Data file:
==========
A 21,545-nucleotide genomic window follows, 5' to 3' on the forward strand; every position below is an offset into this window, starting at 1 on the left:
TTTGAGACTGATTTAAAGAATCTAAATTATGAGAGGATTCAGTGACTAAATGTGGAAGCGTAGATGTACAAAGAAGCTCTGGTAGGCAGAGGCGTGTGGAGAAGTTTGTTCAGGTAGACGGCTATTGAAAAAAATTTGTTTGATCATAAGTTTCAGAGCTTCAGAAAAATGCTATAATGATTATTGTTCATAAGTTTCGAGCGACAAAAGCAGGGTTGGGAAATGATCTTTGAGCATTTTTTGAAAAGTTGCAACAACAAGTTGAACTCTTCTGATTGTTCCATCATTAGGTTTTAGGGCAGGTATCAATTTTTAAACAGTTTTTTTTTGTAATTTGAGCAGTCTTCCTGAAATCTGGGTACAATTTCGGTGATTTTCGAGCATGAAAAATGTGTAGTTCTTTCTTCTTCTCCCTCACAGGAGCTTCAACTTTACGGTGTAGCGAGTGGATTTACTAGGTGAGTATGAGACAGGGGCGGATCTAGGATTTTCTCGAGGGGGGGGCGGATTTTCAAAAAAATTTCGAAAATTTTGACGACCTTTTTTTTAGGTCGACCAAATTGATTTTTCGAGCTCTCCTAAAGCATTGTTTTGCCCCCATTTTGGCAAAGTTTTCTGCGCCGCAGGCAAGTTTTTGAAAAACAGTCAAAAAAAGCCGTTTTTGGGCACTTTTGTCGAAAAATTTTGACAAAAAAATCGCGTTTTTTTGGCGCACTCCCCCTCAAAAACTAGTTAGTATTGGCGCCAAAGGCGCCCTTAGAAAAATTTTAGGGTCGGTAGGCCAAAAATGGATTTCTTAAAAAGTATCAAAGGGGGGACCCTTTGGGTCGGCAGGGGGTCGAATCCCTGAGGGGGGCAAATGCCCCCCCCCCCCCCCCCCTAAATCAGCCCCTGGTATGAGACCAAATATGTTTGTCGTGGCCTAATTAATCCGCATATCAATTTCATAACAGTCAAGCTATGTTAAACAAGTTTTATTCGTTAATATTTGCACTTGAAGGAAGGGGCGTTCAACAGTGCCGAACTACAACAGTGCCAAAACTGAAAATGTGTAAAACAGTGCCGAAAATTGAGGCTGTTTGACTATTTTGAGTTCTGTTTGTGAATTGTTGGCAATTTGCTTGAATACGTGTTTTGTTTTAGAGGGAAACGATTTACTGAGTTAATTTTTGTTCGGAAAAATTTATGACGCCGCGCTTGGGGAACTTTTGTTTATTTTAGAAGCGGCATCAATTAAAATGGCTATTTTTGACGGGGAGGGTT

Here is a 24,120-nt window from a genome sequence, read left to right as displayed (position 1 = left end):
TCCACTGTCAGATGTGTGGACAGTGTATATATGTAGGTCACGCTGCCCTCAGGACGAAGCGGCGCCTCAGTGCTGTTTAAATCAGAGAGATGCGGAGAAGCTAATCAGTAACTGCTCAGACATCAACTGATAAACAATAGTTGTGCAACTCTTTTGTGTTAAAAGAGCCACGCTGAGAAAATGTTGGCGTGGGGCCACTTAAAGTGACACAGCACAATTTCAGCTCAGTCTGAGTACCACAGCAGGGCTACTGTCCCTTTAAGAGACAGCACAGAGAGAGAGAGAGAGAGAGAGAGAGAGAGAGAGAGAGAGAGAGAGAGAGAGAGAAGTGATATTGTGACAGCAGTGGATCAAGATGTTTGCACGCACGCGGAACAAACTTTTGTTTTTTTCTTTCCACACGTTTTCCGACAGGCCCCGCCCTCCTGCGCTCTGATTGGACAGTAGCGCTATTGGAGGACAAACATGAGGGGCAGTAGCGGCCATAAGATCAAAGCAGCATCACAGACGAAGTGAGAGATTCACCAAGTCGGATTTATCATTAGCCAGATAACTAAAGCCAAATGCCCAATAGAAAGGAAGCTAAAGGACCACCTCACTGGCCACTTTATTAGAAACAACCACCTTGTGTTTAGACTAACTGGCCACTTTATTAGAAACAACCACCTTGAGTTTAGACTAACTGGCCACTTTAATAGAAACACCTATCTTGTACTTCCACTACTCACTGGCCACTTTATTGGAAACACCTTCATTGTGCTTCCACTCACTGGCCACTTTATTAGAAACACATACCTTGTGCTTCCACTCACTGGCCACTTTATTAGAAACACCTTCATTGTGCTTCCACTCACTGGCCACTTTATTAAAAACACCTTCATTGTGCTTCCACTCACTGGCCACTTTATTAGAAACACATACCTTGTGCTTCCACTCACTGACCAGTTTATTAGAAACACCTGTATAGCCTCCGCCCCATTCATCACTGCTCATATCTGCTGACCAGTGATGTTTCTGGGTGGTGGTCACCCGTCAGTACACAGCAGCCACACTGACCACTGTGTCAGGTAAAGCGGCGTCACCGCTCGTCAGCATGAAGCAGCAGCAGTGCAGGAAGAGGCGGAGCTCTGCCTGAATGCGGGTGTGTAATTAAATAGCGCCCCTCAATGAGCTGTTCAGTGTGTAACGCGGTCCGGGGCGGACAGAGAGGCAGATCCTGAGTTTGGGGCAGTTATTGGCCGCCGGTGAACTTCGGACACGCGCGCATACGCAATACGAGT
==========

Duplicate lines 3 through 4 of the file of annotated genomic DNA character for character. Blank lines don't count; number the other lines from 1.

Here is a 24,120-nt window from a genome sequence, read left to right as displayed (position 1 = left end):
TCCACTGTCAGATGTGTGGACAGTGTATATATGTAGGTCACGCTGCCCTCAGGACGAAGCGGCGCCTCAGTGCTGTTTAAATCAGAGAGATGCGGAGAAGCTAATCAGTAACTGCTCAGACATCAACTGATAAACAATAGTTGTGCAACTCTTTTGTGTTAAAAGAGCCACGCTGAGAAAATGTTGGCGTGGGGCCACTTAAAGTGACACAGCACAATTTCAGCTCAGTCTGAGTACCACAGCAGGGCTACTGTCCCTTTAAGAGACAGCACAGAGAGAGAGAGAGAGAGAGAGAGAGAGAGAGAGAGAGAGAGAGAGAGAGAGAGAAGTGATATTGTGACAGCAGTGGATCAAGATGTTTGCACGCACGCGGAACAAACTTTTGTTTTTTTCTTTCCACACGTTTTCCGACAGGCCCCGCCCTCCTGCGCTCTGATTGGACAGTAGCGCTATTGGAGGACAAACATGAGGGGCAGTAGCGGCCATAAGATCAAAGCAGCATCACAGACGAAGTGAGAGATTCACCAAGTCGGATTTATCATTAGCCAGATAACTAAAGCCAAATGCCCAATAGAAAGGAAGCTAAAGGACCACCTCACTGGCCACTTTATTAGAAACAACCACCTTGTGTTTAGACTAACTGGCCACTTTATTAGAAACAACCACCTTGAGTTTAGACTAACTGGCCACTTTAATAGAAACACCTATCTTGTACTTCCACTACTCACTGGCCACTTTATTGGAAACACCTTCATTGTGCTTCCACTCACTGGCCACTTTATTAGAAACACATACCTTGTGCTTCCACTCACTGGCCACTTTATTAGAAACACCTTCATTGTGCTTCCACTCACTGGCCACTTTATTAAAAACACCTTCATTGTGCTTCCACTCACTGGCCACTTTATTAGAAACACATACCTTGTGCTTCCACTCACTGACCAGTTTATTAGAAACACCTGTATAGCCTCCGCCCCATTCATCACTGCTCATATCTGCTGACCAGTGATGTTTCTGGGTGGTGGTCACCCGTCAGTACACAGCAGCCACACTGACCACTGTGTCAGGTAAAGCGGCGTCACCGCTCGTCAGCATGAAGCAGCAGCAGTGCAGGAAGAGGCGGAGCTCTGCCTGAATGCGGGTGTGTAATTAAATAGCGCCCCTCAATGAGCTGTTCAGTGTGTAACGCGGTCCGGGGCGGACAGAGAGGCAGATCCTGAGTTTGGGGCAGTTATTGGCCGCCGGTGAACTTCGGACACGCGCGCATACGCAATACGAGT